The Jets on Sunday have an opportunity to conquer their penchant for a letdown, against the opponent responsible for the biggest of all.
You could forgive a Jets fan for thinking this all seems a little familiar. The Jets just pulled off a high profile win on the road in which not many were giving the Jets a shot, with the plaudits going to a top performance from the defensive line and an impressive display from a young quarterback. Expectations are getting a little more serious, with fans and pundits alike looking forward to a potentially major showdown following this week’s opponent. The Pittsburgh Steelers are next on the schedule, and it’s a game the Jets can’t possibly lose. Or so we thought.
Rex Ryan has never been one for an even keel. Following the Jets under Rex Ryan has been an emotional roller coaster and those that follow often find themselves caught up in the moment. One week brings doom and the next can make you forget all of the team’s troubles, ignoring the recent past with the promise of the future. As we’ve come to find out with the Jets though, what happened last isn’t necessarily what is going to happen next.
Other teams try there hardest to shut out the outside sentiment, but the Jets have lived by feeding off it. The Jets live to prove outsiders wrong, and play their best football with their backs against the wall. However, the team has then found difficulty matching the intensity once popular opinion starts going their way. The examples are numerous. This is a team that won its first three games in 2009 before dropping five of it’s next six. This is a team that the following season, with the Superbowl hype on its side, opened the new season with the most timid display a Jets fan could have possibly seen. This is a team that beat the league’s best team in their place in the playoffs later that same season, just a month after being absolutely destroyed in the same matchup. The week following, the apparent team of destiny was anything but. The pattern goes on, the team’s best performances coming as underdogs and the team playing its sloppiest when outsiders are patting them on the back.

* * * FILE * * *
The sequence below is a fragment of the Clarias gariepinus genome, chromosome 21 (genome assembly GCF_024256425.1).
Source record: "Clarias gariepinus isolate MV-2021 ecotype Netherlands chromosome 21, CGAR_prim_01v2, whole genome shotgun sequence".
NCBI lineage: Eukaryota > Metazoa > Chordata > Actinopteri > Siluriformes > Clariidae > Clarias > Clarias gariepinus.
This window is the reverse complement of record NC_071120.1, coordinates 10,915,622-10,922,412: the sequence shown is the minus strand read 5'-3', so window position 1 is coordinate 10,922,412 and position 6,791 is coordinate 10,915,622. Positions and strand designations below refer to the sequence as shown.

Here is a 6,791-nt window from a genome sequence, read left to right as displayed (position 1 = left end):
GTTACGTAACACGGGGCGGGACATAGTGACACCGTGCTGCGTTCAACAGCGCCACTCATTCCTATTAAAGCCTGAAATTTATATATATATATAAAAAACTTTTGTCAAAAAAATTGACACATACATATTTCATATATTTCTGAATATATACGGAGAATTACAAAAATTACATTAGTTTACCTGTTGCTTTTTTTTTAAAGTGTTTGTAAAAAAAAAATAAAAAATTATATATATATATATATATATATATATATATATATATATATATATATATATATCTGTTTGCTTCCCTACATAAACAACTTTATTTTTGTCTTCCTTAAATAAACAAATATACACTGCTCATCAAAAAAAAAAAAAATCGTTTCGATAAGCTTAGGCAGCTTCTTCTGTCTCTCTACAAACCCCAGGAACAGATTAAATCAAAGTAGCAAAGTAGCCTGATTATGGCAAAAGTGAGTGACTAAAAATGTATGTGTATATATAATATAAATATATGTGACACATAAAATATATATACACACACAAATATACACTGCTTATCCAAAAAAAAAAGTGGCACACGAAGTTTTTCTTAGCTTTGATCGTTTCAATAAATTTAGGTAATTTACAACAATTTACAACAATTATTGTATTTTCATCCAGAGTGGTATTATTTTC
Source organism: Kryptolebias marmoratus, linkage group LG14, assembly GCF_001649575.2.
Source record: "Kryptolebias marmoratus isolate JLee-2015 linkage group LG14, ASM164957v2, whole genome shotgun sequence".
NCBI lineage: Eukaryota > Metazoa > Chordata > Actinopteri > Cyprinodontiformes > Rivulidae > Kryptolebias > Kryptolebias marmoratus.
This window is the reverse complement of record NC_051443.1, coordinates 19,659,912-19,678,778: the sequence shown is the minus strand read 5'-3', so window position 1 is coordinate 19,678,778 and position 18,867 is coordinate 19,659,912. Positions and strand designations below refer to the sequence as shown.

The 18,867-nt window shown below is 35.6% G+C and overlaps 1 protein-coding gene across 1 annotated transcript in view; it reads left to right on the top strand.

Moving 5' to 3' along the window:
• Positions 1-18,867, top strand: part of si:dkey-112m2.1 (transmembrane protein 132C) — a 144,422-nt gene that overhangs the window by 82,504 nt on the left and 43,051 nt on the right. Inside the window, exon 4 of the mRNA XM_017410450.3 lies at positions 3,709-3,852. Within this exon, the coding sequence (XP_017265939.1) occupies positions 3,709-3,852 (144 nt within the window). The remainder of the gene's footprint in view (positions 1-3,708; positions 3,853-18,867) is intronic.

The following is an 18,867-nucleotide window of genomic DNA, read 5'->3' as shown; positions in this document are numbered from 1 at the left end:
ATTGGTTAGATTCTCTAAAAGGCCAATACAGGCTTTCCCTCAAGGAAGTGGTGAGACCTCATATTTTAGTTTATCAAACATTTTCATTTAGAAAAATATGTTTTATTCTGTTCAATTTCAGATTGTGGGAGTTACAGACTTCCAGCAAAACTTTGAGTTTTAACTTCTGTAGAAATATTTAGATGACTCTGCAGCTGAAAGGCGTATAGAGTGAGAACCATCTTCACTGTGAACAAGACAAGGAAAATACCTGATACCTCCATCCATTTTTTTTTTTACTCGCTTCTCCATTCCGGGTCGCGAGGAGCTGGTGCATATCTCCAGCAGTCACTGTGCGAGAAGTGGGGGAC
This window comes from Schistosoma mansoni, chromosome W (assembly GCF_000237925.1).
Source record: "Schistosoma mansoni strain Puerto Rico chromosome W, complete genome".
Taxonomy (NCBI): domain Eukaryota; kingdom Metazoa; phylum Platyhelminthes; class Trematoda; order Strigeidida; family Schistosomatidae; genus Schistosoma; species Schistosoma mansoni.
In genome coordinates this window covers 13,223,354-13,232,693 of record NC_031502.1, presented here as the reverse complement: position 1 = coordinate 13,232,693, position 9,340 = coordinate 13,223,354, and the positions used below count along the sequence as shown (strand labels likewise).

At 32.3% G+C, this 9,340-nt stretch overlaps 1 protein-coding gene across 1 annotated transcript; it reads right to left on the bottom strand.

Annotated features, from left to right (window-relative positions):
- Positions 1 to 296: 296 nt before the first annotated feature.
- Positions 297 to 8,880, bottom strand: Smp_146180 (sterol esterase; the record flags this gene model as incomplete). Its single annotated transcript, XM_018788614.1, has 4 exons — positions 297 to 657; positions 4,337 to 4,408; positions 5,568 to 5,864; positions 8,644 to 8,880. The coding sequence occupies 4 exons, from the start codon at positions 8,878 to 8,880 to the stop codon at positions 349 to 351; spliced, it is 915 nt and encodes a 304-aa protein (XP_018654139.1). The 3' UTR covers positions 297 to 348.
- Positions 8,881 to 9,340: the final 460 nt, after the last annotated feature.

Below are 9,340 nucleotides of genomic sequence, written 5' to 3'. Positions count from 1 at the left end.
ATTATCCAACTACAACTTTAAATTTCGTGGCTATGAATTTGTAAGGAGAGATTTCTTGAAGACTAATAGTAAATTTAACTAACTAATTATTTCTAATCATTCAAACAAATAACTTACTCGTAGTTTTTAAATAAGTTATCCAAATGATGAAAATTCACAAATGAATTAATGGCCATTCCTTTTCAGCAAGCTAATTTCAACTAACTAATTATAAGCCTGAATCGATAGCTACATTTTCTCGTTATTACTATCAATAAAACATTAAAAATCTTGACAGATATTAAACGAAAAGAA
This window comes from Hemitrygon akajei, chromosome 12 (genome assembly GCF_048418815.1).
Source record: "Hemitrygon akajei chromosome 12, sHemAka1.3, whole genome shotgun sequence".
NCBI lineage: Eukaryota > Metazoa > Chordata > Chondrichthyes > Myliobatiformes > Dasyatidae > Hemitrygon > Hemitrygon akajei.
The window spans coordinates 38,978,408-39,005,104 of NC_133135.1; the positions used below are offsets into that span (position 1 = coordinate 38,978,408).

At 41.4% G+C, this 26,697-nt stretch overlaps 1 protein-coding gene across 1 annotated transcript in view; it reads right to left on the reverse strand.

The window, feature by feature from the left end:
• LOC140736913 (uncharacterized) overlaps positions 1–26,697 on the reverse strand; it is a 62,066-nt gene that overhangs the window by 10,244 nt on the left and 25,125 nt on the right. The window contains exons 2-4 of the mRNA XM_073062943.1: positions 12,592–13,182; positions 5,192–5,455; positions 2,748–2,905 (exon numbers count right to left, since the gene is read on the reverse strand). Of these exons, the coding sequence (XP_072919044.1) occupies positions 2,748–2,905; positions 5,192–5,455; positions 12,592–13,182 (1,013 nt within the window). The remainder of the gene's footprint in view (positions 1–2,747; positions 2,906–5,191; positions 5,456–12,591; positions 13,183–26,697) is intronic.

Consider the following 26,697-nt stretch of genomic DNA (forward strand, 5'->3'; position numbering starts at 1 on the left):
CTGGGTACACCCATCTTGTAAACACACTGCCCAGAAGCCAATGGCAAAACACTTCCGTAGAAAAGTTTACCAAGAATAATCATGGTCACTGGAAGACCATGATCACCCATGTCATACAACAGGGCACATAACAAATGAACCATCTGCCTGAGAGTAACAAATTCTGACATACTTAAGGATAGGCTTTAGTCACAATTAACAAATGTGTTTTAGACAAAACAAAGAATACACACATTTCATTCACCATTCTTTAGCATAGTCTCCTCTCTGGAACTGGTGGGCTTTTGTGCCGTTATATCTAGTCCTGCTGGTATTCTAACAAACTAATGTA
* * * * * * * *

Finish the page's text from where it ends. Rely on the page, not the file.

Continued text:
We’ve seen on Monday night the team yet again rise above when nobody gave them a chance. The cracks evident against Tennessee have been papered over by a legitimately well-coached, clean performance. The team that ESPN ranked 32nd in the preseason is now entering playoff discussions on various sports panels. Just like that, people are looking ahead to a winless team at home and a potential division leading game in two weeks. The vibe around the team is positive, but we’ve seen this all before and you would excuse the cynic for saying that Jets fans are setting themselves up for disappointment. There is certainly an opportunity here. To capitalize though, Rex Ryan and his Jets must discover the art of consistency.
Bulletin board material is always an opportunity to rally the troops and few use it better than Rex Ryan does. But overall motivation ultimately must be internal, not external. The best coaches in the NFL have their team always ready to play, whether they’re the most talented or least talented team in the league, playing the 0-16 Lions or the 16-0 Patriots. Rex Ryan seems to have taken steps in limiting his role in the media charade that made the Jets just as talked about as their back-to-back AFC Championship trips, and this week will be a true test in shutting the outside completely as everyone starts patting the Jets on the back. With the word “letdown” being thrown around so much, not least by Rex Ryan himself, it only seems fitting that this week’s opponent is the one responsible for possibly the biggest letdown in Jets history. There’s no better time than now to exorcise this demon.